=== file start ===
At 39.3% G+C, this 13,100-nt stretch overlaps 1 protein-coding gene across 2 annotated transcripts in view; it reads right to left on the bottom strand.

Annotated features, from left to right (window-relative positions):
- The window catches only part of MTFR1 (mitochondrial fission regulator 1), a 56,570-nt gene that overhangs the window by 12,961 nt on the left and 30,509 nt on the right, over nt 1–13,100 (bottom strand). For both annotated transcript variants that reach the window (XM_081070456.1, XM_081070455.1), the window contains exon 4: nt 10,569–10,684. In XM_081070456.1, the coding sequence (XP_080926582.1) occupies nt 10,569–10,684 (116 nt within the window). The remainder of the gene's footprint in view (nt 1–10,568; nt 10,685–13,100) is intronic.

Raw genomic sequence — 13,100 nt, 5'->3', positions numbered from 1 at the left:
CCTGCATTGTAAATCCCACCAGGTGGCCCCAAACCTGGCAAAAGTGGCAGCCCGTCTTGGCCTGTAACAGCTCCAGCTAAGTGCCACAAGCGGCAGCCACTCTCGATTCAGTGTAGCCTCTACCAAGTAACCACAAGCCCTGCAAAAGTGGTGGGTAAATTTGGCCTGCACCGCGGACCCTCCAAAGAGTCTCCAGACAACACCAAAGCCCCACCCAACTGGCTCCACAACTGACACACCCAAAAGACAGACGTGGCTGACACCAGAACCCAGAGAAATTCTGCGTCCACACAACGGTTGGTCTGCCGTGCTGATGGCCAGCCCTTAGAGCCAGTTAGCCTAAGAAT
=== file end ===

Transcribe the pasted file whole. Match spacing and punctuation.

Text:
At 39.3% G+C, this 13,100-nt stretch overlaps 1 protein-coding gene across 2 annotated transcripts in view; it reads right to left on the bottom strand.

Annotated features, from left to right (window-relative positions):
- The window catches only part of MTFR1 (mitochondrial fission regulator 1), a 56,570-nt gene that overhangs the window by 12,961 nt on the left and 30,509 nt on the right, over nt 1–13,100 (bottom strand). For both annotated transcript variants that reach the window (XM_081070456.1, XM_081070455.1), the window contains exon 4: nt 10,569–10,684. In XM_081070456.1, the coding sequence (XP_080926582.1) occupies nt 10,569–10,684 (116 nt within the window). The remainder of the gene's footprint in view (nt 1–10,568; nt 10,685–13,100) is intronic.

Raw genomic sequence — 13,100 nt, 5'->3', positions numbered from 1 at the left:
CCTGCATTGTAAATCCCACCAGGTGGCCCCAAACCTGGCAAAAGTGGCAGCCCGTCTTGGCCTGTAACAGCTCCAGCTAAGTGCCACAAGCGGCAGCCACTCTCGATTCAGTGTAGCCTCTACCAAGTAACCACAAGCCCTGCAAAAGTGGTGGGTAAATTTGGCCTGCACCGCGGACCCTCCAAAGAGTCTCCAGACAACACCAAAGCCCCACCCAACTGGCTCCACAACTGACACACCCAAAAGACAGACGTGGCTGACACCAGAACCCAGAGAAATTCTGCGTCCACACAACGGTTGGTCTGCCGTGCTGATGGCCAGCCCTTAGAGCCAGTTAGCCTAAGAAT